BISHOP BILL WRIGHT: A synodal church?

Some readers will be aware of Pope Francis’ ongoing remarks on the desirability of ‘synodality’ in the church or, indeed, of a ‘synodal’ church. To many, this is unfamiliar language, although quite strong memories persist of the diocesan synod held in 1992-93.

Others will be familiar with Synods of Bishops on particular topics that have been held in Rome periodically since the Second Vatican Council, or with the meetings of the Synod of the Anglican Diocese of Newcastle. These various ‘synods’ are different animals that do different things. ‘Synod’ is simply derived from the Greek word for ‘a meeting’. So, although the rules and procedures of the Anglican Synod or the Synod of Bishops might be very precisely defined, to talk about the church being more ‘synodal’ simply means that its decision-making processes should be based around consultation, coming together to talk things through, and confidence in the collective wisdom that arises from the Holy Spirit’s presence in a group of believers.

The instinct to go into synod is very ancient. The first great church issue was whether pagans had to be circumcised to be baptised. The question was whether Christianity was a movement within Judaism or a new faith that was equally open to gentiles. The good folks in Antioch decided to send a delegation (“Paul and Barnabas and others of the church”) to Jerusalem to discuss the matter with the apostles and elders. “After the discussion had gone on for a long time”, Peter swayed the discussion with a speech, James proposed a resolution, the apostles and elders decided to send out a ruling, “and the whole church concurred”. “It has been decided by the Holy Spirit and by ourselves”, the apostles and elders in Jerusalem wrote to the “brothers in Antioch, Syria and Cilicia”. ‘Synodality’ was born.

Synods or councils became a prominent feature of early church life. A bishop would call together the clergy and leaders to settle problems. Bishops within a region would gather with their best theologians to sort out differences in teaching or practice. Eventually great councils would assemble from across the Roman Empire and beyond, the first in Nicaea in 325. Its decisions about the true divinity of Christ were expressed in the Nicene Creed, which we still profess at Mass. Anyway, synods and councils, local, regional and general, remained common until the sixteenth century. Ironically it was probably the Council of Trent’s reforms to church discipline that created a more centralised, chain-of-command church with no further general councils until Vatican I in 1870 and then Vatican II eighty years later.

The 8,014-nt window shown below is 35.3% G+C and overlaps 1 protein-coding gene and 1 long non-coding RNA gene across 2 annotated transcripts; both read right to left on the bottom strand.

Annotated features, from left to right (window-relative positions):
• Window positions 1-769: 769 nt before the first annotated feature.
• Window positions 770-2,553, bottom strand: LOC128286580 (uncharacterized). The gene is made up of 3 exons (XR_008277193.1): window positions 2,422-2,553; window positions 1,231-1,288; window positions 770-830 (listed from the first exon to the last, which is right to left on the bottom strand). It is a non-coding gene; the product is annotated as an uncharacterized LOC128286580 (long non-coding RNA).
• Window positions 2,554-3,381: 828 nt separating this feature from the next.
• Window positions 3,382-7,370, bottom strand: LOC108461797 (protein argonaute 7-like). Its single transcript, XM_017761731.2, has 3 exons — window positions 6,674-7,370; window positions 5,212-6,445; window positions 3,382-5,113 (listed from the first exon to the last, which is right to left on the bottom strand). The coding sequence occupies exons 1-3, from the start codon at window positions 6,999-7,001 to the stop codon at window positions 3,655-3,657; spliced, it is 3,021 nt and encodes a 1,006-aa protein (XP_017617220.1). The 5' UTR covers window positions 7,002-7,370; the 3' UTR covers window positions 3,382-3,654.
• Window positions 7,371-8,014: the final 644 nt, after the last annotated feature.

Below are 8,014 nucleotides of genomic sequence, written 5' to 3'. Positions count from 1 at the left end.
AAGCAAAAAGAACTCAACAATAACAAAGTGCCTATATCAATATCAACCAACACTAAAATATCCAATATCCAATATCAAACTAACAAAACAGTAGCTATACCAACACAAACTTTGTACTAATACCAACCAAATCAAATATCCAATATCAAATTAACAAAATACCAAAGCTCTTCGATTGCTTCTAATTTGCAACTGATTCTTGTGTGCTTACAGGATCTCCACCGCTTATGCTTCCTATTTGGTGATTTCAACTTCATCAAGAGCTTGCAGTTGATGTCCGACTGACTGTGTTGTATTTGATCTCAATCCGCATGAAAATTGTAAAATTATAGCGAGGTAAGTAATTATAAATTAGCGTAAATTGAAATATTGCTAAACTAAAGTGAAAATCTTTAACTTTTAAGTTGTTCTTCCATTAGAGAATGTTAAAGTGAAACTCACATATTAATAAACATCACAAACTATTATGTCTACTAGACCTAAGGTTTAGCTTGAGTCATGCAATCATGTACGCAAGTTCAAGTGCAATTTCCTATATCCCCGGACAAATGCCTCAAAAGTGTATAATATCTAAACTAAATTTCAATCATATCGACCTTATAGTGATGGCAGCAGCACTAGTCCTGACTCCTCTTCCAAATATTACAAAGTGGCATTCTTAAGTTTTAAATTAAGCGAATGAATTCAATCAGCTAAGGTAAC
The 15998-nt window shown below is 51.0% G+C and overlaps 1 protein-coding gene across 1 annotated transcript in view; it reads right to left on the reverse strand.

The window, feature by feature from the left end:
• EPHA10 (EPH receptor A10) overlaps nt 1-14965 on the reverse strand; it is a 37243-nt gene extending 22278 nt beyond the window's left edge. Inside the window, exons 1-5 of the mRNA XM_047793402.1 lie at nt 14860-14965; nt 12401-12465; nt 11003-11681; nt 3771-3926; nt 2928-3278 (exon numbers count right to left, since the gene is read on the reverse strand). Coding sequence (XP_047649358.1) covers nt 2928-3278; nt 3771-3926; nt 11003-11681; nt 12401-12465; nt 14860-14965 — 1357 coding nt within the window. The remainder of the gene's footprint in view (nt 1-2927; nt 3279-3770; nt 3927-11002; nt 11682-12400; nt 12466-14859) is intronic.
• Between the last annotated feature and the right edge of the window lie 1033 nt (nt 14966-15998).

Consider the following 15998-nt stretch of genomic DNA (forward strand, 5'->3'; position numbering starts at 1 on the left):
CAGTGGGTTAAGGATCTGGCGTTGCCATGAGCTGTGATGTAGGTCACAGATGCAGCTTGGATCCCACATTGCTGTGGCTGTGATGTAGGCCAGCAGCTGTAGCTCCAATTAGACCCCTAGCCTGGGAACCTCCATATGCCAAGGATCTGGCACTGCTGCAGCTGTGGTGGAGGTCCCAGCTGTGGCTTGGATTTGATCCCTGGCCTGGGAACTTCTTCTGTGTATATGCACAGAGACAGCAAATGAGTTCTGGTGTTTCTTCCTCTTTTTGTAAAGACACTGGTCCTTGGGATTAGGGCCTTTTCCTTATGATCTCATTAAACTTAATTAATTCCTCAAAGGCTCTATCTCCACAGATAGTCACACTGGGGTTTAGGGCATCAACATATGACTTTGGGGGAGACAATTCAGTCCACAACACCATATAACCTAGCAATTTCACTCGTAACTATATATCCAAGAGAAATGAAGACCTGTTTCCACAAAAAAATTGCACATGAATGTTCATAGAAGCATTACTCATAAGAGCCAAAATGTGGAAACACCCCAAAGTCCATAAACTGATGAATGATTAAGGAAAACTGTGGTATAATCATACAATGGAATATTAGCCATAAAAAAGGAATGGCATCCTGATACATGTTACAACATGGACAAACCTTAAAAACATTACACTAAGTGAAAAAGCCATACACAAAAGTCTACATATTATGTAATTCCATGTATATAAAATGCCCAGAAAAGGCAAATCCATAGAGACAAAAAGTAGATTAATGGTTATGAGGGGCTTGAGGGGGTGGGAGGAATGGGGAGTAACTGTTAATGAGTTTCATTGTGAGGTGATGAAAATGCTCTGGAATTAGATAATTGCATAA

Now we have synods to the right and synods to the left! Some 600 young Maitland-Newcastle Catholics have recently completed the online consultation for the next Synod of Bishops on ‘Young People, the Faith and Vocational Discernment’. Their input will be collated with that of thousands of others across the country and sent as the Australian view to inform the agenda of the 2018 synod. Secondly, the Australian Bishops have proposed a national Plenary Council for 2020 and are awaiting confirmation and approval from the pope, though the preparations continue. This development was seriously discussed by the bishops in about 2009, but the decision was to proceed with the ‘Year of Grace’ first. Then the pope’s ‘Year of Mercy’ and the church’s engagement with the Royal Commission led to further deferrals. But a gathering of the bishops and the modern equivalents of ‘the elders of the church’ in Australia is in the offing. This will require massive consultations with the Catholic people at all levels. And that fact fell neatly into place with discussions that had been going on in the Diocesan Pastoral Council about the appropriate time for our next diocesan synod, already overdue according to the thinking of the synod of 1991. So we are now initiating the broad consultations that will help set the agenda for a diocesan synod, for the good of the mission and the people of our diocese, but also to enable us to take our discernment of the signs of the times into the National Plenary Council. These next few years promise to be full of consequence. I hope that very many of you will share in the talking and the praying, that we might get to the point of saying as a Catholic community, “It has been decided by the Holy Spirit and by us that….”

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Bishop Bill Wright Image
Bishop Bill Wright

Most Reverend William (Bill) Wright is the eighth Bishop of the Catholic Diocese of Maitland-Newcastle and is the pastoral leader of more than 150,000 Catholics in the region.